Terry Barnes: I know Tony Abbott. He’s a good man with gay friends – nothing like the vicious caricature being sketched by his enemies

4 Sep

Terry Barnes was Tony Abbott’s senior adviser when he was a Cabinet minister in John Howard’s government.

The ferocious attack on Tony Abbott by Kay Burley of Sky News, asserting he is a homophobe and a misogynist, and therefore unfit to be appointed as a senior trade adviser to the British government, was as unfair as it was personal.

Joining the likes of Emily Thornberry, Caroline Nokes and Nicola Sturgeon (with Keir Starmer clambering aboard their moral judgment bandwagon) in unleashing her fury on hapless Matt Hancock, Burley made clear that she treated as fact the received wisdom of the Left – that Abbott is a Neanderthal from a less enlightened time. Poor Hancock, taken aback, weakly defended Abbott as being “good at trade” while not challenging any of Burley’s unattributed claims about Australia’s former Prime Minister.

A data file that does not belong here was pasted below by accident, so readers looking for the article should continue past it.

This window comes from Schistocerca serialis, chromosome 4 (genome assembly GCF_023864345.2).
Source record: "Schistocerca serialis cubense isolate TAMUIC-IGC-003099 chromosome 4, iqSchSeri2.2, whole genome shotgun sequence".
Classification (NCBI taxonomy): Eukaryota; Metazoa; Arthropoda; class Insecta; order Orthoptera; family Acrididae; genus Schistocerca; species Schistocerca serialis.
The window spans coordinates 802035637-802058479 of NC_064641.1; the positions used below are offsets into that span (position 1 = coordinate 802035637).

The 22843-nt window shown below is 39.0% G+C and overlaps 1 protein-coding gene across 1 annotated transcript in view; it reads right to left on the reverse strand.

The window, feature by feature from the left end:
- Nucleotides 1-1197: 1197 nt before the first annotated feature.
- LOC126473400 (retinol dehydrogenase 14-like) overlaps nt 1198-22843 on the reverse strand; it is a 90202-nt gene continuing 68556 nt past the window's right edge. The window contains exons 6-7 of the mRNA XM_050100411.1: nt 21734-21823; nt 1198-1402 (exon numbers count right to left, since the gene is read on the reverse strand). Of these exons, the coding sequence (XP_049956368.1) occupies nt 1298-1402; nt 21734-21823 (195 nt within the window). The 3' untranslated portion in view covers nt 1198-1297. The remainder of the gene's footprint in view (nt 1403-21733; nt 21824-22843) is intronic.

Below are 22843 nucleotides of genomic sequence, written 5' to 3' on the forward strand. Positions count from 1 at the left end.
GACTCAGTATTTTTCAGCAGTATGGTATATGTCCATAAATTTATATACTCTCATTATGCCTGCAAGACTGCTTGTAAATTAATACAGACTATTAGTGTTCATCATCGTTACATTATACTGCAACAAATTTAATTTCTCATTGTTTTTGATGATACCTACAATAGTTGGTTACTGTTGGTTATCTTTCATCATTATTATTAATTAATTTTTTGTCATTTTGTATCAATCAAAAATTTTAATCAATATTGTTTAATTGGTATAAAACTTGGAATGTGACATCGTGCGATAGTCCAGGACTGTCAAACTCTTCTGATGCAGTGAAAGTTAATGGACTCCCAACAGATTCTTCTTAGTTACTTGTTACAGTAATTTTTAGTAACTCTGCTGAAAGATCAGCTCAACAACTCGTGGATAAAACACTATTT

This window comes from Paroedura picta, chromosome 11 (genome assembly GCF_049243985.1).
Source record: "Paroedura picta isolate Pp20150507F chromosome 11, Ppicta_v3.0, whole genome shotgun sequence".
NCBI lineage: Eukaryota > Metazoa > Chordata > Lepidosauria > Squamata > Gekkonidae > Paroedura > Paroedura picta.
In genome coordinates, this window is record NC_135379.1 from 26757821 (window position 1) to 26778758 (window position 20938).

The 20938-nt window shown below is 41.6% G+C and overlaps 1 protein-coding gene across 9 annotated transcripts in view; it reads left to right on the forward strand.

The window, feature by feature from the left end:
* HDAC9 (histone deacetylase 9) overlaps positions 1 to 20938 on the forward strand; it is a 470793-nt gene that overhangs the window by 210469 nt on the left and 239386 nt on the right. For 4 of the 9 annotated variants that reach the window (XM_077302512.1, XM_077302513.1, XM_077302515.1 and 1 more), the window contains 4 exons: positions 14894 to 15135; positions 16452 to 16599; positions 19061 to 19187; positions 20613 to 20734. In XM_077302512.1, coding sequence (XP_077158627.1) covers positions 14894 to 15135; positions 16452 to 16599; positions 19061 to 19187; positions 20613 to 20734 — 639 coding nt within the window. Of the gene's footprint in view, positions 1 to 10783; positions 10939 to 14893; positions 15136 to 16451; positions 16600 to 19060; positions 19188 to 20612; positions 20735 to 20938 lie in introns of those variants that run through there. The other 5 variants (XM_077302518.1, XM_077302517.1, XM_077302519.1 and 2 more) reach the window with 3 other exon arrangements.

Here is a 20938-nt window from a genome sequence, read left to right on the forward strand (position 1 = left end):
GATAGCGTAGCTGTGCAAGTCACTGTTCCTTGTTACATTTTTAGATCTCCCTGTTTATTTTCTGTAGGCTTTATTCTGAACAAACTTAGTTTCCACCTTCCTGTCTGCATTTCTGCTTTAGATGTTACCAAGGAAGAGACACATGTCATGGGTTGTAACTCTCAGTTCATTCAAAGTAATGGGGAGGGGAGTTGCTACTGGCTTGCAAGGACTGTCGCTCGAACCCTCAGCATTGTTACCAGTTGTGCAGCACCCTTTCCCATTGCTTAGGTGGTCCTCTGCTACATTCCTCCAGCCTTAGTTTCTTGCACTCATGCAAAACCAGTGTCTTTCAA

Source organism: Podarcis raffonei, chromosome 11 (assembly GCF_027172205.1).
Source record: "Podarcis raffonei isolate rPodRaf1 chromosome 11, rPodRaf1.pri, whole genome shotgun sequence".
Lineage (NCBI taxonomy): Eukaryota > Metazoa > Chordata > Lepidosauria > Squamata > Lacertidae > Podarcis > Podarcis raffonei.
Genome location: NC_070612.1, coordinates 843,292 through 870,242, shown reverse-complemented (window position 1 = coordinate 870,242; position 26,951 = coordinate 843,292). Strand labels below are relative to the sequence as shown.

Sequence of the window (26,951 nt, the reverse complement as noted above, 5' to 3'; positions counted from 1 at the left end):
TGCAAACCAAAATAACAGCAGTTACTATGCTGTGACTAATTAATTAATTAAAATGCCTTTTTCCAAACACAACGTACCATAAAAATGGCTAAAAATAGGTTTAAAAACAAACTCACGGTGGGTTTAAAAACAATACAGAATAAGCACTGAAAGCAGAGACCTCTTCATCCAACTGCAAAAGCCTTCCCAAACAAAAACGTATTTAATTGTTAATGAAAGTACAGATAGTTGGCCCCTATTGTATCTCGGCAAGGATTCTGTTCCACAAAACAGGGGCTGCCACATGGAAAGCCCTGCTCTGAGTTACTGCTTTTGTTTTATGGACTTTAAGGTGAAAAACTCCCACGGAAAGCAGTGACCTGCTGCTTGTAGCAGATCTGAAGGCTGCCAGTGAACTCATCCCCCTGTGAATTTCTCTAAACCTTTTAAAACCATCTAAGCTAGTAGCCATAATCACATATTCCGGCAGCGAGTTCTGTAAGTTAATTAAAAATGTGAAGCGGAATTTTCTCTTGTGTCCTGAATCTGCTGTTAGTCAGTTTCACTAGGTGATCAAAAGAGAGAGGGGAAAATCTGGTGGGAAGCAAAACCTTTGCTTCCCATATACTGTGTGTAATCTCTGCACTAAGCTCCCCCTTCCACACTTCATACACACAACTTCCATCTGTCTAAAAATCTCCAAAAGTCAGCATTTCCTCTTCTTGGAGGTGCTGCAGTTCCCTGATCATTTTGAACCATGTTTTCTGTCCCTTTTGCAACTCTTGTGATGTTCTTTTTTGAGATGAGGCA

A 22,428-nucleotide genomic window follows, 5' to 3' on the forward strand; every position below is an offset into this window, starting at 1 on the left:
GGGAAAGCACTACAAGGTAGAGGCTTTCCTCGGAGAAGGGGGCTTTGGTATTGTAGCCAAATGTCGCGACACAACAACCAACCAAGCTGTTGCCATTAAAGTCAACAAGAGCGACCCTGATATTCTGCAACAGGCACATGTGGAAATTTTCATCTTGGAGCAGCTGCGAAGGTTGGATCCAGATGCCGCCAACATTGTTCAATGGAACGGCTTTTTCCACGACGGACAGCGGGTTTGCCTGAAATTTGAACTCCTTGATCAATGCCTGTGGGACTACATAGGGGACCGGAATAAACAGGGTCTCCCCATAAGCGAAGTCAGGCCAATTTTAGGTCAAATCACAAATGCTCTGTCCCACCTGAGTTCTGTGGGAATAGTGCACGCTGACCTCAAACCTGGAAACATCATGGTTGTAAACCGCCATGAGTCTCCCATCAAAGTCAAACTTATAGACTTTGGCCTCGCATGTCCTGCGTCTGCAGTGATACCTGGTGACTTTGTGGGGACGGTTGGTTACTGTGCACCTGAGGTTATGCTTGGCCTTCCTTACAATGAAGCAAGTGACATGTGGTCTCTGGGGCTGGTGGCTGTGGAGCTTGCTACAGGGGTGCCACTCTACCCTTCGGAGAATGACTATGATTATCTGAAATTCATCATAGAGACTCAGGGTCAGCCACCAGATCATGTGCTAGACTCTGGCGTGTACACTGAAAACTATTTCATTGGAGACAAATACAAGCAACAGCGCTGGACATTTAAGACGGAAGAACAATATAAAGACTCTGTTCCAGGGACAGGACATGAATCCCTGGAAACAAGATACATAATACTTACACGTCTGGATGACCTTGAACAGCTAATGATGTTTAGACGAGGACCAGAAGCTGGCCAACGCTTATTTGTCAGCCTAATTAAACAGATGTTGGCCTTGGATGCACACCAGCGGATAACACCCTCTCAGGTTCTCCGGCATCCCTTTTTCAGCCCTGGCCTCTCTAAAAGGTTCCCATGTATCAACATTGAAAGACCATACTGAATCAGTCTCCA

It is wrong, however, to assume that Abbott’s image, framed by his political enemies, is the actual man. Yes, he is flawed – who isn’t? – and yes, he has said unwise, even stupid, things in the past – who hasn’t? But his British critics should at least try to know that man before launching into him.

On his alleged homophobia, Abbott indeed opposed same-sex marriage, and in 2010 said in a television interview that he felt “threatened” by homosexuality as a challenge to the traditional social order. But it was Abbott who initiated a process for resolving Australia’s fraught same-sex marriage debate by a national plebiscite, a process eventually implemented by his nemesis and successor as Prime Minister, Malcolm Turnbull.